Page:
Tuesday, May 23, 2017

New York Times will offer buyouts to editors in push to transform editing: Poynter

Benjamin Mullin writes in Poynter:
"The New York Times plans to release "more information by the end of the month" about a buyout program for editors amid a much-anticipated reduction of the editing staff.
"The buyout program will also be offered to some staffers across the newsroom, according to a memo sent to the newsroom this morning by Executive Editor Dean Baquet and Managing Editor Joe Kahn.
"'As we have said several times in recent months, we're working hard to improve and streamline our editing system,' the memo reads. 'Our goal is to preserve meticulous text editing while meeting the demands of digital, which requires more speed and more visual storytelling. We have also said that we expect some reductions in the size of the newsroom, including in the editing staff.'"
Full story

Sunday, May 21, 2017

Canada to launch an offshoot of a worldwide network that provides free stories from academia

The Star reports that a new web based "academic journalism" web page, called The Conversation, is to launch this summer.
"It will be funded largely by universities and powered by academics, but aimed at as broad a public audience as possible," the story by Catherine Wallace says.
The Conversation is really just a way of distinguishing it from news journalism, says Alfred Hermida, director of the journalism school at the University of British Columbia and a co-founder of the project with colleague Mary Lynn Young.
“Essentially what we’re talking about is explanatory journalism,” written by academics working with a team of editors, he says. “So journalism that provides greater context and explanation for things that are happening in the news. And of course this happens already in journalism. It’s not completely new.”

Thursday, May 18, 2017

Roger Ailes dead at 77

Roger Ailes, who became one of the most powerful figures in both US politics and media by turning the Fox News network into a booming voice for conservatives before he was brought down by sexual harassment charges, has died at the age of 77. His death was reported by Newshub and other media.
Ailes worked as a media strategist for Republican Presidents Richard Nixon, Ronald Reagan and George HW Bush before launching Fox News in 1996.
His wife Elizabeth said in a statement on Thursday he was a patriot who was profoundly grateful for the opportunities his country gave him.
As founder, chairman and chief executive officer of Fox News, Ailes became one of the most influential figures in the Republican Party, and the network was integral to US President Donald Trump's successful run for the White House in 2016.
From the start, Ailes had a clear conservative vision of what he wanted Fox to be as he took the network to the top of the cable news ratings and made it a major profit centre for Rupert Murdoch's 21st Century Fox media empire.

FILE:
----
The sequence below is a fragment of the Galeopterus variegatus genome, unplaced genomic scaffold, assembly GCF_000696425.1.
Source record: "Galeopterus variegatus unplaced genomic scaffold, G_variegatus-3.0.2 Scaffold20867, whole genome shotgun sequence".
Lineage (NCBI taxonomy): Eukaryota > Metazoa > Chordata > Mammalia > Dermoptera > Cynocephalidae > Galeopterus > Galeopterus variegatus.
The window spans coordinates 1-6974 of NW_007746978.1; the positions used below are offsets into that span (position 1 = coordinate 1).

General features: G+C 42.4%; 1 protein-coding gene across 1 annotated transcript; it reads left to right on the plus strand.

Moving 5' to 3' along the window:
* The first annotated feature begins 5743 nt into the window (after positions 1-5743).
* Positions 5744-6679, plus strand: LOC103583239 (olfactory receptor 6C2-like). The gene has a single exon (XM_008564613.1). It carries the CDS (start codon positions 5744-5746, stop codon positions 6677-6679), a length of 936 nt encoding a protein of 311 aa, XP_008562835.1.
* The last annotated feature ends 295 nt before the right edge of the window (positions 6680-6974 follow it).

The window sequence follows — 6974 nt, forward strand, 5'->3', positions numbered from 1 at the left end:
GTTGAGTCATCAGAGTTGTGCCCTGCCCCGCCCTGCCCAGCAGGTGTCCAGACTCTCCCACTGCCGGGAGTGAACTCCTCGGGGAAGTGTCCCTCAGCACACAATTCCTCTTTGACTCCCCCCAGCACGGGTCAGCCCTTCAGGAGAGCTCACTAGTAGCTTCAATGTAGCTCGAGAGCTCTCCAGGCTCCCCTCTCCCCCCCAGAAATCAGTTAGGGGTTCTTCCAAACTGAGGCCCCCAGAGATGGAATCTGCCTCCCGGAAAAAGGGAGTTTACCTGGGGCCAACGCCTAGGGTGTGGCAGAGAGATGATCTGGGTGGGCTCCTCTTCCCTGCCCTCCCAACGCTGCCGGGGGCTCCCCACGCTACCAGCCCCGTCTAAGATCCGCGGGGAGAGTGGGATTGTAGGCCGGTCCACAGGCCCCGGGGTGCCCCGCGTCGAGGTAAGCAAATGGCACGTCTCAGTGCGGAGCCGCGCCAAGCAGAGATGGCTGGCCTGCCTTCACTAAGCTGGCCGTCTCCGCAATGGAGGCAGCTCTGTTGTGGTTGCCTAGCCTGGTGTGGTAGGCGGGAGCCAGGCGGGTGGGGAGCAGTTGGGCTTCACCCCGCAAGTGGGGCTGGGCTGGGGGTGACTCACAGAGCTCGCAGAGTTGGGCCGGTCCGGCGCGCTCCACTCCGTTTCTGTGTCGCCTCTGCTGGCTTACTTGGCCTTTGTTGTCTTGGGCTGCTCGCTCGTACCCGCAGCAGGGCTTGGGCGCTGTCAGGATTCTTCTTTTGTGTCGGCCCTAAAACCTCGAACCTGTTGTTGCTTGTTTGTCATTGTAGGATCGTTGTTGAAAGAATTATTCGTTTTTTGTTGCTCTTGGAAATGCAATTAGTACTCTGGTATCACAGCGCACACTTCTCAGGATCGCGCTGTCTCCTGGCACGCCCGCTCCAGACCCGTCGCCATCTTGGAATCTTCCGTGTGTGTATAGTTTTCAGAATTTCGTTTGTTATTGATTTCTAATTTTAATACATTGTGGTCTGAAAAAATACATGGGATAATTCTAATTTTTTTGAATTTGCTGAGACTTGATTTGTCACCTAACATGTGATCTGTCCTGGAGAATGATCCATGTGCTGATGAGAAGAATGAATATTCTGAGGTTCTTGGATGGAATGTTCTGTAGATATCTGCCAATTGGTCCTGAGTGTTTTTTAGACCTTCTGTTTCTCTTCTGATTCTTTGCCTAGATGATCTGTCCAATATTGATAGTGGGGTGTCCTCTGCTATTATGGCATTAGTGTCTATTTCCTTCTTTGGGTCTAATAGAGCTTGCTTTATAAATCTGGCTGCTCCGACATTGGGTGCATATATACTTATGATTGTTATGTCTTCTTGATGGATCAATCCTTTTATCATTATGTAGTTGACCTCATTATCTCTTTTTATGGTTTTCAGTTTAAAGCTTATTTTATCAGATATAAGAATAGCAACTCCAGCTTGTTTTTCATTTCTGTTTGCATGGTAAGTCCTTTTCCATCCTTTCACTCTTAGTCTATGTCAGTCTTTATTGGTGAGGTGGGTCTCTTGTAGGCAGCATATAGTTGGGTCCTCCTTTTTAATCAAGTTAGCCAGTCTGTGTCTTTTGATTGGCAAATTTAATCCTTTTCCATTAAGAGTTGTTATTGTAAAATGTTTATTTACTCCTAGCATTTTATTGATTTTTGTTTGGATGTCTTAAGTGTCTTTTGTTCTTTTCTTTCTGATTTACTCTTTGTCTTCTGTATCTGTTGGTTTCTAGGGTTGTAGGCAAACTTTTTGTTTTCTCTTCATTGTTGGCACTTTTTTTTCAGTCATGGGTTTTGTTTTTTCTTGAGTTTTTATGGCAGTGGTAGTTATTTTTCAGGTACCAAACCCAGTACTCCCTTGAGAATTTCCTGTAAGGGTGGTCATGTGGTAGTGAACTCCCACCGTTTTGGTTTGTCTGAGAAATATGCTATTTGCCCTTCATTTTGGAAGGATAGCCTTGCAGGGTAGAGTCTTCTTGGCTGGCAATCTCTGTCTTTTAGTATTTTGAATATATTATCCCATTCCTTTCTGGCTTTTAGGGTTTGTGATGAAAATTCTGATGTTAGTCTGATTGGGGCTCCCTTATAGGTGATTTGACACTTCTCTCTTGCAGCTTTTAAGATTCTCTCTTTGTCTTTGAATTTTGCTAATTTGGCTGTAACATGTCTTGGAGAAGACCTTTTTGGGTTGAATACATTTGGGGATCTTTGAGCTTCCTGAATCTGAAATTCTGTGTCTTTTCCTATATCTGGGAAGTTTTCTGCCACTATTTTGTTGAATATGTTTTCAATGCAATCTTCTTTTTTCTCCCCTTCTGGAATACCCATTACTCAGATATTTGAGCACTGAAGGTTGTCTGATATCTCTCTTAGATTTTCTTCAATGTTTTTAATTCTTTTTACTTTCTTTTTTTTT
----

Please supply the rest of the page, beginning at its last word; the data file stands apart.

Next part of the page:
But accusations of Ailes's treatment of women would be his downfall.

Wednesday, May 17, 2017

CBC announces leadership changes at The National following 'appropriation prize' controversy

CBC News has shuffled the leadership of its flagship program following a controversy on social media this week involving numerous Canadian media figures, including Steve Ladurantaye, the managing editor of The National.
Ladurantaye will step away from the program's redevelopment and instead  will be meeting with Indigenous groups and other diverse communities across Canada and then helping CBC News develop its storytelling strategies, CBC News editor in chief Jennifer McGuire wrote in a note.
"Redeveloping The National needs the full attention and focus of us all, and I believe that is not possible given the current circumstances," McGuire wrote.
The decision comes after several prominent Canadian news executives and columnists, including Ladurantaye, tweeted their support for a controversial editorial published in Write magazine in an issue featuring Indigenous authors.

Tuesday, May 16, 2017

Two more journalists killed in Mexico

Javier Valdez, an award-winning reporter who specialized in covering drug trafficking and organized crime, was slain Monday in the northern state of Sinaloa, the latest in a wave of journalist killings in Mexico, the AP reports.
Valdez is at least the sixth journalist to be murdered in Mexico since early March, He was shot to death in the early afternoon in the state capital of Culiacan, near the offices of the publication he co-founded, Riodoce.
The national newspaper Milenio reported late Monday that another journalist and her son were shot dead by gunmen in the city of Autlan in Jalisco, another state known for cartel activity. Jalisco officials did not immediately respond to phone calls seeking confirmation.

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